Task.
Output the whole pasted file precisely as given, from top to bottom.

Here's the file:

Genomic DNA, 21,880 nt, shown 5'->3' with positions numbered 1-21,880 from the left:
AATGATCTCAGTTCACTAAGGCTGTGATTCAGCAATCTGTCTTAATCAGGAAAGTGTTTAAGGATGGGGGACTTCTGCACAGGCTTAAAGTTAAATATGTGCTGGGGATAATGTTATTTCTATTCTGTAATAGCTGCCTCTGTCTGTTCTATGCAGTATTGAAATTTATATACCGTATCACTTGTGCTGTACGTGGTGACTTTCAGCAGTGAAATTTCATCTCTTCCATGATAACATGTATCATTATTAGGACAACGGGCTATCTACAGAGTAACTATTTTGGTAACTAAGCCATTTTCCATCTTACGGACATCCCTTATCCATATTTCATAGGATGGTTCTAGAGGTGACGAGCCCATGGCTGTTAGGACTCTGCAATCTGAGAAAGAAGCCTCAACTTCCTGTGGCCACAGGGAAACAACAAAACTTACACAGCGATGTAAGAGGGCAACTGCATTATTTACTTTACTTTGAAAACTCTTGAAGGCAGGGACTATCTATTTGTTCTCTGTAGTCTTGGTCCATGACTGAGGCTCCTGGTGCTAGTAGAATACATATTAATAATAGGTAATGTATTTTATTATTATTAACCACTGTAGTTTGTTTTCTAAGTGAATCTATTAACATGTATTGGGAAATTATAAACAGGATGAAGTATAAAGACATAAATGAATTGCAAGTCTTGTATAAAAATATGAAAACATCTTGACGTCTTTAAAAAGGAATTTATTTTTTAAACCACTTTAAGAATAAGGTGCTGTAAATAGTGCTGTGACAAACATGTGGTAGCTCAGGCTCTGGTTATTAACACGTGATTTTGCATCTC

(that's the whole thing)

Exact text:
Genomic DNA, 21,880 nt, shown 5'->3' with positions numbered 1-21,880 from the left:
AATGATCTCAGTTCACTAAGGCTGTGATTCAGCAATCTGTCTTAATCAGGAAAGTGTTTAAGGATGGGGGACTTCTGCACAGGCTTAAAGTTAAATATGTGCTGGGGATAATGTTATTTCTATTCTGTAATAGCTGCCTCTGTCTGTTCTATGCAGTATTGAAATTTATATACCGTATCACTTGTGCTGTACGTGGTGACTTTCAGCAGTGAAATTTCATCTCTTCCATGATAACATGTATCATTATTAGGACAACGGGCTATCTACAGAGTAACTATTTTGGTAACTAAGCCATTTTCCATCTTACGGACATCCCTTATCCATATTTCATAGGATGGTTCTAGAGGTGACGAGCCCATGGCTGTTAGGACTCTGCAATCTGAGAAAGAAGCCTCAACTTCCTGTGGCCACAGGGAAACAACAAAACTTACACAGCGATGTAAGAGGGCAACTGCATTATTTACTTTACTTTGAAAACTCTTGAAGGCAGGGACTATCTATTTGTTCTCTGTAGTCTTGGTCCATGACTGAGGCTCCTGGTGCTAGTAGAATACATATTAATAATAGGTAATGTATTTTATTATTATTAACCACTGTAGTTTGTTTTCTAAGTGAATCTATTAACATGTATTGGGAAATTATAAACAGGATGAAGTATAAAGACATAAATGAATTGCAAGTCTTGTATAAAAATATGAAAACATCTTGACGTCTTTAAAAAGGAATTTATTTTTTAAACCACTTTAAGAATAAGGTGCTGTAAATAGTGCTGTGACAAACATGTGGTAGCTCAGGCTCTGGTTATTAACACGTGATTTTGCATCTC